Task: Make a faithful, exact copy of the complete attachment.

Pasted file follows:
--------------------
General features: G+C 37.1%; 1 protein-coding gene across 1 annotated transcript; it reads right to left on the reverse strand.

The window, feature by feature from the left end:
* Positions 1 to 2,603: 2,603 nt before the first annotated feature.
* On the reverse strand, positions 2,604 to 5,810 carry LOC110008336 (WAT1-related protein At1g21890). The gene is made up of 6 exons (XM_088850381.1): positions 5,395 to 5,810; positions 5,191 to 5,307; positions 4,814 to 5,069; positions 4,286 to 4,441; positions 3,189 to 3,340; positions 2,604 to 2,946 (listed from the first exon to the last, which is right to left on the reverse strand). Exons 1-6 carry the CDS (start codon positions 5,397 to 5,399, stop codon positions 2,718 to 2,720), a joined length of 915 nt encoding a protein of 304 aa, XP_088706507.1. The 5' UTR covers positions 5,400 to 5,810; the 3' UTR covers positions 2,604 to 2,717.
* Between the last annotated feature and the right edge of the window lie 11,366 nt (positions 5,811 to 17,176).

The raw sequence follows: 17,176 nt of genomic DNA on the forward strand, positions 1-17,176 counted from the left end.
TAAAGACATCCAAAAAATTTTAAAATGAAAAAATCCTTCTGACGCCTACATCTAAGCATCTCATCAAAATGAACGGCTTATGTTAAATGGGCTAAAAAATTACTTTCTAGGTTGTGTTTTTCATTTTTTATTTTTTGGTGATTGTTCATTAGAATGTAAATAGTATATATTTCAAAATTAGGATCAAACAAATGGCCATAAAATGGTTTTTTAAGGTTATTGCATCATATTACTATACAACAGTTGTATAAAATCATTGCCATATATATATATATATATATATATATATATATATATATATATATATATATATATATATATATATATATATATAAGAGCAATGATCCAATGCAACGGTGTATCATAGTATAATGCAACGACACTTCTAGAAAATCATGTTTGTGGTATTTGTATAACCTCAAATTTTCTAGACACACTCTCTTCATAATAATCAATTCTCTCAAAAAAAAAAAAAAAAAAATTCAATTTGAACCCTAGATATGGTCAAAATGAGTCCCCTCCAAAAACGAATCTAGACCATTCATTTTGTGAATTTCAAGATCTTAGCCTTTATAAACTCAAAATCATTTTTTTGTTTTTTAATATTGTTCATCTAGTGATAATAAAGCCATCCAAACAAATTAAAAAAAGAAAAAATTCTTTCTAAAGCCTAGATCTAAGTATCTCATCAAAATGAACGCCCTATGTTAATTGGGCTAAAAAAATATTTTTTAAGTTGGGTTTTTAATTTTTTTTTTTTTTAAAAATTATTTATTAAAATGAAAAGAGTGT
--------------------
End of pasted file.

General features: G+C 37.1%; 1 protein-coding gene across 1 annotated transcript; it reads right to left on the reverse strand.

The window, feature by feature from the left end:
* Positions 1 to 2,603: 2,603 nt before the first annotated feature.
* On the reverse strand, positions 2,604 to 5,810 carry LOC110008336 (WAT1-related protein At1g21890). The gene is made up of 6 exons (XM_088850381.1): positions 5,395 to 5,810; positions 5,191 to 5,307; positions 4,814 to 5,069; positions 4,286 to 4,441; positions 3,189 to 3,340; positions 2,604 to 2,946 (listed from the first exon to the last, which is right to left on the reverse strand). Exons 1-6 carry the CDS (start codon positions 5,397 to 5,399, stop codon positions 2,718 to 2,720), a joined length of 915 nt encoding a protein of 304 aa, XP_088706507.1. The 5' UTR covers positions 5,400 to 5,810; the 3' UTR covers positions 2,604 to 2,717.
* Between the last annotated feature and the right edge of the window lie 11,366 nt (positions 5,811 to 17,176).

The raw sequence follows: 17,176 nt of genomic DNA on the forward strand, positions 1-17,176 counted from the left end.
TAAAGACATCCAAAAAATTTTAAAATGAAAAAATCCTTCTGACGCCTACATCTAAGCATCTCATCAAAATGAACGGCTTATGTTAAATGGGCTAAAAAATTACTTTCTAGGTTGTGTTTTTCATTTTTTATTTTTTGGTGATTGTTCATTAGAATGTAAATAGTATATATTTCAAAATTAGGATCAAACAAATGGCCATAAAATGGTTTTTTAAGGTTATTGCATCATATTACTATACAACAGTTGTATAAAATCATTGCCATATATATATATATATATATATATATATATATATATATATATATATATATATATATATATATATATATATATAAGAGCAATGATCCAATGCAACGGTGTATCATAGTATAATGCAACGACACTTCTAGAAAATCATGTTTGTGGTATTTGTATAACCTCAAATTTTCTAGACACACTCTCTTCATAATAATCAATTCTCTCAAAAAAAAAAAAAAAAAAATTCAATTTGAACCCTAGATATGGTCAAAATGAGTCCCCTCCAAAAACGAATCTAGACCATTCATTTTGTGAATTTCAAGATCTTAGCCTTTATAAACTCAAAATCATTTTTTTGTTTTTTAATATTGTTCATCTAGTGATAATAAAGCCATCCAAACAAATTAAAAAAAGAAAAAATTCTTTCTAAAGCCTAGATCTAAGTATCTCATCAAAATGAACGCCCTATGTTAATTGGGCTAAAAAAATATTTTTTAAGTTGGGTTTTTAATTTTTTTTTTTTTTAAAAATTATTTATTAAAATGAAAAGAGTGT